When the patient in recovery stops using altogether, these drug toxins are still present in their fat cells. This means that once the person goes through the detoxification process, dormant drug residue being stored in fat cells is released back into the body – especially during sauna sessions and physical activity such as exercise.

Taking Vitamin C to Reduce Opiate Withdrawal Symptoms

Vitamin C, also known as ascorbic acid, is a water-soluble antioxidant that is an essential nutrient for normal growth and development. Many people take Vitamin C as a supplement for its antioxidant benefits. High doses of vitamin C has been shown to block receptors in the brain from responding as severely to opioids and increase endorphin levels. This is an important effect because opioids effect dopamine production in the brain – something addicts are severely deficient in during detox.

In a recent study, researchers tested the effect of Vitamin C on the development of tolerance and dependence to opiates. Mice were made physically dependent on opioids from the repeated administration of morphine. High doses of Vitamin C in varying amounts were administered to an experiment group. The researchers concluded that Vitamin C, even in very high doses, helped to inhibit the development of tolerance and dependence to opiates and may help reduce withdrawal symptoms.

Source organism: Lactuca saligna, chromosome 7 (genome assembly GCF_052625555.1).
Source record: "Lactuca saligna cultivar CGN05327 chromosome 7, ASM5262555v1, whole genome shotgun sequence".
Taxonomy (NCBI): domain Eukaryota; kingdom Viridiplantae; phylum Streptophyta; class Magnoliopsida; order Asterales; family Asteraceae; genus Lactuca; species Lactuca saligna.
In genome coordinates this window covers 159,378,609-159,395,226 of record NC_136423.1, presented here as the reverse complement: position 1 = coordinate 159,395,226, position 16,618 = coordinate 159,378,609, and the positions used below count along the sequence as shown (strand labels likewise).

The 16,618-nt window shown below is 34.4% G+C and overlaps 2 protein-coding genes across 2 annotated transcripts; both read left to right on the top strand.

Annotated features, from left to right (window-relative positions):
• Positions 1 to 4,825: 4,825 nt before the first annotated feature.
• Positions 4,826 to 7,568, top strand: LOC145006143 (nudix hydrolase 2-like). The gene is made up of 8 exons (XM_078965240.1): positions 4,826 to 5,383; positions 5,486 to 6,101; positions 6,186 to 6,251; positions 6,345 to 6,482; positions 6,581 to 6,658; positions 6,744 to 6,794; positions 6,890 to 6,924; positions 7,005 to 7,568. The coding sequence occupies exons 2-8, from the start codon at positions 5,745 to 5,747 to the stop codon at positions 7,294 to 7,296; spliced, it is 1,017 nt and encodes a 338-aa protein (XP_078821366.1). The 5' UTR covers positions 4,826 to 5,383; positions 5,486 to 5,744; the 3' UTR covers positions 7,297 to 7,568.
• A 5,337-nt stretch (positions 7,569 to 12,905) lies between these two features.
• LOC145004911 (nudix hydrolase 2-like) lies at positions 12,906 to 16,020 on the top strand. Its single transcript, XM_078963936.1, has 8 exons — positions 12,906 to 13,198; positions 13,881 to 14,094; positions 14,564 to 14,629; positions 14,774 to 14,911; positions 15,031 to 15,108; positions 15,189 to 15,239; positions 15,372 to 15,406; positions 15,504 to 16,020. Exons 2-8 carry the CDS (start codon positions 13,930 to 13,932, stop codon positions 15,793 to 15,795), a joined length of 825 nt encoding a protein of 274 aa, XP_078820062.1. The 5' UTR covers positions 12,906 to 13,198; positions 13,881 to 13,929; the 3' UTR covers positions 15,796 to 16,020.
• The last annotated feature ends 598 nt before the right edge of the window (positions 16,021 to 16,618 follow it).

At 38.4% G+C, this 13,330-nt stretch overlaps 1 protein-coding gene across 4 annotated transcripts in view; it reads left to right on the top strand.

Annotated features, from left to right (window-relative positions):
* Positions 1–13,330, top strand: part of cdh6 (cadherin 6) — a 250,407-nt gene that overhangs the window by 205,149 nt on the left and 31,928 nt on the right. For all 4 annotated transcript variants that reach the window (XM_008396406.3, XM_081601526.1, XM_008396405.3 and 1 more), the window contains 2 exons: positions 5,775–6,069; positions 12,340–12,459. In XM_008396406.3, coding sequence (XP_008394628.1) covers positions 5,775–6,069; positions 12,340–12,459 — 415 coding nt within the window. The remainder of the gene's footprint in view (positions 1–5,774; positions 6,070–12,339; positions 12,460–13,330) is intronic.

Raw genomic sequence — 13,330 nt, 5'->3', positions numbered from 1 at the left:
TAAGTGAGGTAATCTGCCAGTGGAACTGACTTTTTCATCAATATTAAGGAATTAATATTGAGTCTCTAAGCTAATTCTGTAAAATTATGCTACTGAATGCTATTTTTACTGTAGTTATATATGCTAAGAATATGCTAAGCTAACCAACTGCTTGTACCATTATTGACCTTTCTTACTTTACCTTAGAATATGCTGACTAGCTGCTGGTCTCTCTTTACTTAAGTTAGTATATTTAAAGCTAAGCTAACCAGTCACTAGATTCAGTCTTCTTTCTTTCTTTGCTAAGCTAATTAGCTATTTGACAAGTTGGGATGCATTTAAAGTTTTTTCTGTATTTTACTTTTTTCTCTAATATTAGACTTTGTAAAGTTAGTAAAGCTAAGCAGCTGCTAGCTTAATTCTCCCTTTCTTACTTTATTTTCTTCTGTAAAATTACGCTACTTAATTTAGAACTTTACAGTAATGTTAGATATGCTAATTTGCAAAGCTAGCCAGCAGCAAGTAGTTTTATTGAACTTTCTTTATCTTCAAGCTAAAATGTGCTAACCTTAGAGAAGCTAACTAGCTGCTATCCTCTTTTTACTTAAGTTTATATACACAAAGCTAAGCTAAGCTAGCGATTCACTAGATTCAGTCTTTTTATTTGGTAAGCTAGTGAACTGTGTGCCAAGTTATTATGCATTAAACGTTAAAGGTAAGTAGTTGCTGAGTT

Exercise and Recovery

Research shows that adding exercise to addiction treatment can strengthen the effects of recovery. One such study published in Mental Health and Physical Activity showed that exercise can lead to a sense of accomplishment, help you to feel stronger, improve your overall health and increase your confidence in staying sober.

Exercise can give you a natural high to replace the artificial high you’ve been chasing. When an addict is trying to recover, the body and mind crave the rush of dopamine caused by getting high. A vigorous sweat can cause the release of those same endorphins – producing a feeling of euphoria and making it easier for someone in recovery to cope with daily life. Although the high you feel is almost certain to be less intense than what you experienced with drugs or alcohol, exercise does provide a pleasurable release.

In addition to the chemical changes happening in your brain when you exercise, working out can mitigate the negative effects of opiates such as trouble sleeping, anxiety and depression. Simply by improving your overall health and well-being, regular exercise builds your body back up and gives you a healthy way to release difficult or pent-up emotions.